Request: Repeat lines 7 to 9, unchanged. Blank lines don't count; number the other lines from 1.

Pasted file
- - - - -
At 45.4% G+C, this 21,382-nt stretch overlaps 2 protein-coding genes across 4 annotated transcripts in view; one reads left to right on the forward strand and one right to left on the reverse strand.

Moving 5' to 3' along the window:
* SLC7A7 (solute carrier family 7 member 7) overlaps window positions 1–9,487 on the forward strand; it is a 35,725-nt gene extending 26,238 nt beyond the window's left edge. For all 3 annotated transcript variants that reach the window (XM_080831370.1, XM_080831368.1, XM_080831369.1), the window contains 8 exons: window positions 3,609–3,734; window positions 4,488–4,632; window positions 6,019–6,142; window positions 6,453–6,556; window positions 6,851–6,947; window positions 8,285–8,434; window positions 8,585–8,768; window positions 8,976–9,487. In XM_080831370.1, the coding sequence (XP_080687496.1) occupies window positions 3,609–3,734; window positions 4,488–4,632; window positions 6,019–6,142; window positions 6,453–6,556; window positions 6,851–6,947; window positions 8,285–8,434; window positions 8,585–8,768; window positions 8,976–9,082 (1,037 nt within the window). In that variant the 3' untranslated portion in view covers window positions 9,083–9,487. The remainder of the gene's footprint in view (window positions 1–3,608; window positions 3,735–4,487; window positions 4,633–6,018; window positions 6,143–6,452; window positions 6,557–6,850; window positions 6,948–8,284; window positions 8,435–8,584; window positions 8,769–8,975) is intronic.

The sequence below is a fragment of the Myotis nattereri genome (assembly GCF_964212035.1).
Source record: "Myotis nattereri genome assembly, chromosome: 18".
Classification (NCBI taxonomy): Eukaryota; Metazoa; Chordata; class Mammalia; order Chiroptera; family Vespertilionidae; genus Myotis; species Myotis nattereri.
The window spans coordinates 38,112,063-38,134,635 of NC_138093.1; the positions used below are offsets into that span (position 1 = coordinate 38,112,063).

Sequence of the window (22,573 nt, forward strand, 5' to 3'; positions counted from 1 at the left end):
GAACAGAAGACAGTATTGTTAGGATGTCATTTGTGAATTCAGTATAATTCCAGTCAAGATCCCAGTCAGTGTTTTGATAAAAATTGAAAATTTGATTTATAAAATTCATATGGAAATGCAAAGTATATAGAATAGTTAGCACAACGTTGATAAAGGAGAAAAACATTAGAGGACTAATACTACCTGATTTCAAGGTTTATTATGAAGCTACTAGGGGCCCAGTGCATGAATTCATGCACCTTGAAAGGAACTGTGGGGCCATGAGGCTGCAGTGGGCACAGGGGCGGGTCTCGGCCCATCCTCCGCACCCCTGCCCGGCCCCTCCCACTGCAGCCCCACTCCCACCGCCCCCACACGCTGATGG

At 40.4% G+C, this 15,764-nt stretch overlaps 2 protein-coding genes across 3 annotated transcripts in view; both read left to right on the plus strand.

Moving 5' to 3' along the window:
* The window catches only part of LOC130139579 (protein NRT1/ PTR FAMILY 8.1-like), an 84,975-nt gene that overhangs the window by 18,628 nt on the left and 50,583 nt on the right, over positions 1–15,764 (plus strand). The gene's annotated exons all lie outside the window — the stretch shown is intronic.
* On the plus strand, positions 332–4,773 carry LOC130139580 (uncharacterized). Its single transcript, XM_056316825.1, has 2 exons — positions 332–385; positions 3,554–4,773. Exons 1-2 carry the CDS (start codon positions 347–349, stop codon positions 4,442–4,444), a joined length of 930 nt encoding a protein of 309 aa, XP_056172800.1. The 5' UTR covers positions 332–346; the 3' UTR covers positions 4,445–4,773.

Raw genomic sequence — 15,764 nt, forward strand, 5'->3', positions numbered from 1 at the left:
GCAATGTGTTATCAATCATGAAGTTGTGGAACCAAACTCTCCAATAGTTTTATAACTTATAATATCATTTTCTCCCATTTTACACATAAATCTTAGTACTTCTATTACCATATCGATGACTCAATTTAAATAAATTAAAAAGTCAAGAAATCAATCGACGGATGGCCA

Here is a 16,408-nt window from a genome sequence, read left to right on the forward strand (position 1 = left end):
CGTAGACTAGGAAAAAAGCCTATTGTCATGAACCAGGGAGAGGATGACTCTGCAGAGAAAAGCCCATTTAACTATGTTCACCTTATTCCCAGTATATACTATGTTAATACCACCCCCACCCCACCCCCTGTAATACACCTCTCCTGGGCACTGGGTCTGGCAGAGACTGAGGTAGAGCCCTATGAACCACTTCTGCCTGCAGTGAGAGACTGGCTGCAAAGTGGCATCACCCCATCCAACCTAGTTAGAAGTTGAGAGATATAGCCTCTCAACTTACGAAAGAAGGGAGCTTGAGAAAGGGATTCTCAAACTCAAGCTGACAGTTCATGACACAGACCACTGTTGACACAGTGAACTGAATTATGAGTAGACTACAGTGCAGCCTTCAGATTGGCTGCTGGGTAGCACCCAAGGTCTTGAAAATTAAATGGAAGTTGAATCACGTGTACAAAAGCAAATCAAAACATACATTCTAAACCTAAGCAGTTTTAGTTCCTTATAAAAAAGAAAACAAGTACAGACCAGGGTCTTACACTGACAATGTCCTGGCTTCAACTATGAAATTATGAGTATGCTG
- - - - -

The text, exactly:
The window spans coordinates 38,112,063-38,134,635 of NC_138093.1; the positions used below are offsets into that span (position 1 = coordinate 38,112,063).

Sequence of the window (22,573 nt, forward strand, 5' to 3'; positions counted from 1 at the left end):
GAACAGAAGACAGTATTGTTAGGATGTCATTTGTGAATTCAGTATAATTCCAGTCAAGATCCCAGTCAGTGTTTTGATAAAAATTGAAAATTTGATTTATAAAATTCATATGGAAATGCAAAGTATATAGAATAGTTAGCACAACGTTGATAAAGGAGAAAAACATTAGAGGACTAATACTACCTGATTTCAAGGTTTATTATGAAGCTACTAGGGGCCCAGTGCATGAATTCATGCACCTTGAAAGGAACTGTGGGGCCATGAGGCTGCAGTGGGCACAGGGGCGGGTCTCGGCCCATCCTCCGCACCCCTGCCCGGCCCCTCCCACTGCAGCCCCACTCCCACCGCCCCCACACGCTGATGG